Finally the plaintiffs claim that Kamp and Jahn were not in fact inventors at all, but merely borrowed and utilized the ideas of other persons. To be sure, the evidence does show that they investigated and studied the literature bearing on the subject in which they were working. This was an intelligent approach. They also visited several manufacturers of similar products, and in conferences and conversations with them, derived some useful ideas that they pursued. This evidence does not disprove the fact that the final concept and its reduction to practice, were their own invention. Intelligent and successful inventors do not ordinarily work in a vacuum. It is natural for them to commence their endeavors by studying and analyzing what had been done by their predecessors and to begin their own operations at that point.
The objections to the award of priority to the defendants Kamp and Jahn are overruled. The Court finds and concludes that the defendants Kamp and Jahn were joint inventors of the invention in suit; that the German application on which they relied was filed in their behalf by Alex Kamp and Company; that they are entitled to the benefit of the filing date of the German application; and that the American application was properly filed by them as joint inventors.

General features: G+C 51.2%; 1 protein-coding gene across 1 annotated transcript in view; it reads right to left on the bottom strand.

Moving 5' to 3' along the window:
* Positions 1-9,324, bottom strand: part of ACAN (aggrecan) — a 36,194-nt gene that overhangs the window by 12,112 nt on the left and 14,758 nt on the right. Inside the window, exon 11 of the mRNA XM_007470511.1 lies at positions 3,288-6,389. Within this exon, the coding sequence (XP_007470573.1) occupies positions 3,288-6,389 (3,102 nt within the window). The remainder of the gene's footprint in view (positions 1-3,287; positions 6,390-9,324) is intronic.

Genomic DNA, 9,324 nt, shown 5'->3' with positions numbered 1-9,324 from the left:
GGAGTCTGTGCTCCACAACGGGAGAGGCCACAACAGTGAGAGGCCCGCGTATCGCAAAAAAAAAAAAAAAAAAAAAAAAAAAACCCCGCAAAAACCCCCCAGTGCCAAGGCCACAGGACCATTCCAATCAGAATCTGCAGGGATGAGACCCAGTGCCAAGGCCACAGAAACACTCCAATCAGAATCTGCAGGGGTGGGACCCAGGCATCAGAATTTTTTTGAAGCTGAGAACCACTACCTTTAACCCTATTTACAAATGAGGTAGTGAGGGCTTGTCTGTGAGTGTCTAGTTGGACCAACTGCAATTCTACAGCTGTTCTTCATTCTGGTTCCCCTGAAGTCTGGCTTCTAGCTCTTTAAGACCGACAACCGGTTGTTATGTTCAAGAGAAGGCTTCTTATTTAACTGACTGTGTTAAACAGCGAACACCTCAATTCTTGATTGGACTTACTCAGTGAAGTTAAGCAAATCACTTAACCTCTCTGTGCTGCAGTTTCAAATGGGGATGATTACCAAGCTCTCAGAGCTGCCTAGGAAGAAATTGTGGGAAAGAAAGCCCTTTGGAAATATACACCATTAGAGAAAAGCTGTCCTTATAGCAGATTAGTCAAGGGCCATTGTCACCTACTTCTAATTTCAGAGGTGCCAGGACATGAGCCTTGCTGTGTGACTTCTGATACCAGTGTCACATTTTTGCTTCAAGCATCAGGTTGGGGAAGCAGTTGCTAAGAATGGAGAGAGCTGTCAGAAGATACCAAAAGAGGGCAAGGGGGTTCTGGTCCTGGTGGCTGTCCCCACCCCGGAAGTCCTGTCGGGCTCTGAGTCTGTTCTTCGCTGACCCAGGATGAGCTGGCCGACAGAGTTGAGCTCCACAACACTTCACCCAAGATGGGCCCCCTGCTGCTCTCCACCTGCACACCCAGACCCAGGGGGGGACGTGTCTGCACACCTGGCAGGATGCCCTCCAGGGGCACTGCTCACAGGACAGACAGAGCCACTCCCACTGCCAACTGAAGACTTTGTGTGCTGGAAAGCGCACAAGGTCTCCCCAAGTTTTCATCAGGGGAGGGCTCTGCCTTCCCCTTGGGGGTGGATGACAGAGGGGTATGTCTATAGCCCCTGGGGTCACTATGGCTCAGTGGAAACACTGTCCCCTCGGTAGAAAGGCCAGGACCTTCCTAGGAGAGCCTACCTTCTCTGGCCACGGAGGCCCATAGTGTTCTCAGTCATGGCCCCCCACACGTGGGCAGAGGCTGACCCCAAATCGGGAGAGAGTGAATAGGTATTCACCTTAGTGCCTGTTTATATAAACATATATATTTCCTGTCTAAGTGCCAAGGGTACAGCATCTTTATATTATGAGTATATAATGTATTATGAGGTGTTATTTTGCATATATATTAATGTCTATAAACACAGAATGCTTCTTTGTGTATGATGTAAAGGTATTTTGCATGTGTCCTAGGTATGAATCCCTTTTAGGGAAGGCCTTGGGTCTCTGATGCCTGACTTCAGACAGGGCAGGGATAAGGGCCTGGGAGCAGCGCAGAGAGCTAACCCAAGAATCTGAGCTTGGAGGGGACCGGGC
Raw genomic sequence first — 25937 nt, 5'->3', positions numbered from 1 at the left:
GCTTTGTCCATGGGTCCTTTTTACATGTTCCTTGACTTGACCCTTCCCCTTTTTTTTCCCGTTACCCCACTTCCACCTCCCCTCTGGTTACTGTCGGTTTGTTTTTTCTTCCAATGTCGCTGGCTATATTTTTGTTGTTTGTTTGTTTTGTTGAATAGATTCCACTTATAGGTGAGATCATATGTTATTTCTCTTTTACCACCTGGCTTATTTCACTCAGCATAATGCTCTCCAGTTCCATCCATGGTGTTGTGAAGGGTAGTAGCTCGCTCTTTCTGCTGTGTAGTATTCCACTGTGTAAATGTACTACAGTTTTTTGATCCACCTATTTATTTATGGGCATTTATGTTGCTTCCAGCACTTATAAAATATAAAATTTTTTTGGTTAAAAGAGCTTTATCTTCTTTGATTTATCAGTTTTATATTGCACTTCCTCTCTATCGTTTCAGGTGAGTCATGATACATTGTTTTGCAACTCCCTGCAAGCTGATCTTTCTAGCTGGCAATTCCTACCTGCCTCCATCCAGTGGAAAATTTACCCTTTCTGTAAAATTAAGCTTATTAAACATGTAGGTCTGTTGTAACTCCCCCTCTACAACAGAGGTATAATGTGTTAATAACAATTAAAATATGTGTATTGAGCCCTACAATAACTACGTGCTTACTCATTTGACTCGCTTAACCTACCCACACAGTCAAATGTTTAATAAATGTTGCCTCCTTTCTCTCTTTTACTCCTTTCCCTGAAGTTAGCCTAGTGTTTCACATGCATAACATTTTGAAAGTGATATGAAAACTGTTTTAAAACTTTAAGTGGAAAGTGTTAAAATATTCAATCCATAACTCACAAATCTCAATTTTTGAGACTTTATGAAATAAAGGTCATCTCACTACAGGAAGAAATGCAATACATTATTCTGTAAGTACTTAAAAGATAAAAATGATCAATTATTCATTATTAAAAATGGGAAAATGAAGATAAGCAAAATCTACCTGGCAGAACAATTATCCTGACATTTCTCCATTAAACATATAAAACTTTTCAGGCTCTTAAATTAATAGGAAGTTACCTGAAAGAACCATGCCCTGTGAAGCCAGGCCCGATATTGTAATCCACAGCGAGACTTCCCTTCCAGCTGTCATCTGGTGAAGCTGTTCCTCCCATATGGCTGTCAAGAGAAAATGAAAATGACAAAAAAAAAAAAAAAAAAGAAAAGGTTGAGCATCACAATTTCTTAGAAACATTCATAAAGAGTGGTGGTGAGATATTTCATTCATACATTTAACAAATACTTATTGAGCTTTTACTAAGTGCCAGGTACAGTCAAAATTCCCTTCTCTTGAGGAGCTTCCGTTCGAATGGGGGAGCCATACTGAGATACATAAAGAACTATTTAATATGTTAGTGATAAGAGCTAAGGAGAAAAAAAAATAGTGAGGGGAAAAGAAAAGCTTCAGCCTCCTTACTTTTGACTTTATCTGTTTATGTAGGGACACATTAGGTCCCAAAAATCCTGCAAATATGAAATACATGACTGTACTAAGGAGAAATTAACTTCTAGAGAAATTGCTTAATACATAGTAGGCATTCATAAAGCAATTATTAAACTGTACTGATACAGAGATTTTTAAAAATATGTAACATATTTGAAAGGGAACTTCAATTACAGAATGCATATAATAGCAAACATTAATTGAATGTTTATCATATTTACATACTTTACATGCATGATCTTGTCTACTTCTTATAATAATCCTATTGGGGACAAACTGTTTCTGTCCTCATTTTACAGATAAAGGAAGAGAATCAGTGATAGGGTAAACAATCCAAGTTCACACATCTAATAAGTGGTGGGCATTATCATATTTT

The merits of the controversy still remain to be tried and determined. The plaintiffs' patent was issued to them as far back as April 15, 1958. The interference proceeding was declared by the Patent Office on March 27, 1961 and terminated on June 29, 1964 in an award of priority to the defendants Kamp and Jahn. The present action was filed on September 25, 1964. A final trial is yet to be had.
It should be noted that the civil non-jury calendar of this Court has been practically current and that this action could have been tried a long time ago. The Court is cognizant of the fact that some of the delay was due to the taking of depositions abroad and pursuing other discovery remedies. Nevertheless, since the defendants, who were awarded a patent on June 29, 1964, have been laboring under an injunction and have not received their patent as yet, the parties are entitled to some degree of expedition. The Court will fix an early date for trial if an application is made by any of the parties for that purpose.
This opinion will constitute findings of fact and conclusions of law. Any party may, however, present any supplemental or additional proposed findings or conclusions.